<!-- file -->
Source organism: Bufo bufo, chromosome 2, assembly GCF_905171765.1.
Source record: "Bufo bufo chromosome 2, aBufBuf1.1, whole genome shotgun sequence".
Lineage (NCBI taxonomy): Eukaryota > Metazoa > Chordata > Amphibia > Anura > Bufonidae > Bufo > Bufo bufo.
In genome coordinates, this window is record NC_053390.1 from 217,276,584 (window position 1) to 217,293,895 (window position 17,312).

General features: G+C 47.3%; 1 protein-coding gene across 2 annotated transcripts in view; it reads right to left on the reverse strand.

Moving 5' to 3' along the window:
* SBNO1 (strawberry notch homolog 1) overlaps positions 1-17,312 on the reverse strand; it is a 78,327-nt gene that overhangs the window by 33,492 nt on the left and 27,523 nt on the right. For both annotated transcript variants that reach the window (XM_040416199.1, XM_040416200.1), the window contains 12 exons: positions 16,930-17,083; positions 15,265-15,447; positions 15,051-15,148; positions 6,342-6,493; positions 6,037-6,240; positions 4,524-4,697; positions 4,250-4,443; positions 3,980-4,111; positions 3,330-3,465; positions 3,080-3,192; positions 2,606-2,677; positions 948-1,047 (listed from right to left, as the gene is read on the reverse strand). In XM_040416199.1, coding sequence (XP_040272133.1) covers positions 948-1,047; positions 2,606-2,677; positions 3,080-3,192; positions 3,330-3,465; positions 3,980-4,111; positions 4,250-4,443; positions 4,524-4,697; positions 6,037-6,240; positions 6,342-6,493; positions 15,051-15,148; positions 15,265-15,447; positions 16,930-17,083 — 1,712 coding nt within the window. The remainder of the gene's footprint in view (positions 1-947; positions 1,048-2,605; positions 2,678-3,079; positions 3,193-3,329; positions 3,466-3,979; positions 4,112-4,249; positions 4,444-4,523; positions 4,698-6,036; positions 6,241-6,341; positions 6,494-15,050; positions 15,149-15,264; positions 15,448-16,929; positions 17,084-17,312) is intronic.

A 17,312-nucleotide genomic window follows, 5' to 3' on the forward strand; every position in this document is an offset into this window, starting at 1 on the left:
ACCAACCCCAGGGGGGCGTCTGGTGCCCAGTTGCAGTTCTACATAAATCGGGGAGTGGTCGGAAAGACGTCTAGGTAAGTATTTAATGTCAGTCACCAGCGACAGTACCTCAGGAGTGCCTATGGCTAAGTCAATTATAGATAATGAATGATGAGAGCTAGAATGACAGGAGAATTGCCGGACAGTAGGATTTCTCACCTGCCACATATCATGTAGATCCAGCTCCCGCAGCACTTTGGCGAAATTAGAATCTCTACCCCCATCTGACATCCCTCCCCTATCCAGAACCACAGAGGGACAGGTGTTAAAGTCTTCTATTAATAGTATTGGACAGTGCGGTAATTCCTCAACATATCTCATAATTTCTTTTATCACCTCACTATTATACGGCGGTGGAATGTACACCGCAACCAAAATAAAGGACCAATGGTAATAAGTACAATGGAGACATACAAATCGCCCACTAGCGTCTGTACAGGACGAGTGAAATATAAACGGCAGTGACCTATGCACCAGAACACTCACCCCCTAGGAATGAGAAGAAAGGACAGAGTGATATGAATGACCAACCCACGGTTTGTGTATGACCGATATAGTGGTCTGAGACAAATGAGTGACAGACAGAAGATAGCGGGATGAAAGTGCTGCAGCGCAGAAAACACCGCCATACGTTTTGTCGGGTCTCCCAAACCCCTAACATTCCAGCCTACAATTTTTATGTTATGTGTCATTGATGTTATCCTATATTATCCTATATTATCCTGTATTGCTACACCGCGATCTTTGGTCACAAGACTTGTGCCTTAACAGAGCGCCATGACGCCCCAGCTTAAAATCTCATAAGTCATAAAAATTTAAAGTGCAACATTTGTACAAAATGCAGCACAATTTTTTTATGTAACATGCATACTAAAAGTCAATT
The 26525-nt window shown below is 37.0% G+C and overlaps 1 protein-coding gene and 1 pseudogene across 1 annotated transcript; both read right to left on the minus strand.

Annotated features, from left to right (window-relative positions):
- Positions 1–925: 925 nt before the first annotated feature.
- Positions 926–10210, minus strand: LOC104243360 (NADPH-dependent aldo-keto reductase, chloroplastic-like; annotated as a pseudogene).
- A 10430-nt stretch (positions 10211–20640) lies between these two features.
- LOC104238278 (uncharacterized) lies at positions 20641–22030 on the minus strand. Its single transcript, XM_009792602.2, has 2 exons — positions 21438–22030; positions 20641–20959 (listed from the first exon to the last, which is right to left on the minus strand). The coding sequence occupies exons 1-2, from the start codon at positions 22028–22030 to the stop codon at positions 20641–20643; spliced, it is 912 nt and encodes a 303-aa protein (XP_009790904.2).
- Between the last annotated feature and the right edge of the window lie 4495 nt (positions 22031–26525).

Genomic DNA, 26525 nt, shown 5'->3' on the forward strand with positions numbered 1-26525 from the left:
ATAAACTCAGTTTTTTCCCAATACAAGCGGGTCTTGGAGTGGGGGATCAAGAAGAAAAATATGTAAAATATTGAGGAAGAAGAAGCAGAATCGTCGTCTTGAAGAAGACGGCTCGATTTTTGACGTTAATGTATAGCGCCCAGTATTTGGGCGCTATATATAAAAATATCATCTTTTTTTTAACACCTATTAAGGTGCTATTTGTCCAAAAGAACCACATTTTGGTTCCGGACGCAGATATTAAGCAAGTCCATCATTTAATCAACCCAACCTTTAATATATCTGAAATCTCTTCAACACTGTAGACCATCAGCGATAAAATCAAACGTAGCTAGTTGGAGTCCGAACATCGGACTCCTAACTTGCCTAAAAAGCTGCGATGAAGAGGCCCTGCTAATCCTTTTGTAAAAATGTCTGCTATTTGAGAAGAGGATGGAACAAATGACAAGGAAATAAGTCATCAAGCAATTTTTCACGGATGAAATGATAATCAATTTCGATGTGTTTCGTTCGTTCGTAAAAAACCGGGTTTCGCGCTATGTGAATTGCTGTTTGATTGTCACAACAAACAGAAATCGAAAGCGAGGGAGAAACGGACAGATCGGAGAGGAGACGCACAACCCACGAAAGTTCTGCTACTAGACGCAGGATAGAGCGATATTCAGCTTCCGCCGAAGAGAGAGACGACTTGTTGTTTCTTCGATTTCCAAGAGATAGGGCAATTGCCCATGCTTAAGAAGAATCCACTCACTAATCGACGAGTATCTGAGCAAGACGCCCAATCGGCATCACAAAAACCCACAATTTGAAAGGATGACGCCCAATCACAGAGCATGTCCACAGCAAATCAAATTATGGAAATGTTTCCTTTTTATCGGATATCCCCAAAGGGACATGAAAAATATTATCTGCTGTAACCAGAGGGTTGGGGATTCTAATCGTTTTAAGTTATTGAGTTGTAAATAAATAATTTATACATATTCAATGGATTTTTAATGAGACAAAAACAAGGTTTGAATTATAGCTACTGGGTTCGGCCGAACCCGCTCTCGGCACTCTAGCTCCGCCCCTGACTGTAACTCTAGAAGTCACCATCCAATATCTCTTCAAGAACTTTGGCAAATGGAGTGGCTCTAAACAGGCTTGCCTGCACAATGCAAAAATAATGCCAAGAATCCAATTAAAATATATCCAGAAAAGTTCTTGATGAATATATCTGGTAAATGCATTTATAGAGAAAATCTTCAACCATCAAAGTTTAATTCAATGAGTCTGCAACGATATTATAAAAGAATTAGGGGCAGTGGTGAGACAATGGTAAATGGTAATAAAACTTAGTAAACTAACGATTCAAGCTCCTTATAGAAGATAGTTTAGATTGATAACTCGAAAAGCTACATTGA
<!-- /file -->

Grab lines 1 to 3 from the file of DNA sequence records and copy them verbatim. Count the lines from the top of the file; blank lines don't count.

Source organism: Bufo bufo, chromosome 2, assembly GCF_905171765.1.
Source record: "Bufo bufo chromosome 2, aBufBuf1.1, whole genome shotgun sequence".
Lineage (NCBI taxonomy): Eukaryota > Metazoa > Chordata > Amphibia > Anura > Bufonidae > Bufo > Bufo bufo.